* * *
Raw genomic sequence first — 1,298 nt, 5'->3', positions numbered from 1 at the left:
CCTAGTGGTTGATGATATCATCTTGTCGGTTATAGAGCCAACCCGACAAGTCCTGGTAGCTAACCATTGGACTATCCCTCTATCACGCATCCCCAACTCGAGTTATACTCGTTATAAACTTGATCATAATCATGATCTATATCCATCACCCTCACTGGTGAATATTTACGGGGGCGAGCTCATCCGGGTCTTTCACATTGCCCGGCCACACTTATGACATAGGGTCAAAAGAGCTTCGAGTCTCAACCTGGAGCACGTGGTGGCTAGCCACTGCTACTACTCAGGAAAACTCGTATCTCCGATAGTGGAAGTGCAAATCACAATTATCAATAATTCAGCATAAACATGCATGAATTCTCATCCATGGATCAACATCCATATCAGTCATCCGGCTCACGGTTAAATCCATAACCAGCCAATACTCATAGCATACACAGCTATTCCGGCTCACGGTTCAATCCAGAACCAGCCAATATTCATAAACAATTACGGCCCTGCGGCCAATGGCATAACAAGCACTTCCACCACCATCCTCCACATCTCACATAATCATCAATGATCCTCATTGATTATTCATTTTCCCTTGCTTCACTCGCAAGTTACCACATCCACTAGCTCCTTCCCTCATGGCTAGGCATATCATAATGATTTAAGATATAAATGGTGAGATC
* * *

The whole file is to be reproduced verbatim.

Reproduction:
Raw genomic sequence first — 1,298 nt, 5'->3', positions numbered from 1 at the left:
CCTAGTGGTTGATGATATCATCTTGTCGGTTATAGAGCCAACCCGACAAGTCCTGGTAGCTAACCATTGGACTATCCCTCTATCACGCATCCCCAACTCGAGTTATACTCGTTATAAACTTGATCATAATCATGATCTATATCCATCACCCTCACTGGTGAATATTTACGGGGGCGAGCTCATCCGGGTCTTTCACATTGCCCGGCCACACTTATGACATAGGGTCAAAAGAGCTTCGAGTCTCAACCTGGAGCACGTGGTGGCTAGCCACTGCTACTACTCAGGAAAACTCGTATCTCCGATAGTGGAAGTGCAAATCACAATTATCAATAATTCAGCATAAACATGCATGAATTCTCATCCATGGATCAACATCCATATCAGTCATCCGGCTCACGGTTAAATCCATAACCAGCCAATACTCATAGCATACACAGCTATTCCGGCTCACGGTTCAATCCAGAACCAGCCAATATTCATAAACAATTACGGCCCTGCGGCCAATGGCATAACAAGCACTTCCACCACCATCCTCCACATCTCACATAATCATCAATGATCCTCATTGATTATTCATTTTCCCTTGCTTCACTCGCAAGTTACCACATCCACTAGCTCCTTCCCTCATGGCTAGGCATATCATAATGATTTAAGATATAAATGGTGAGATC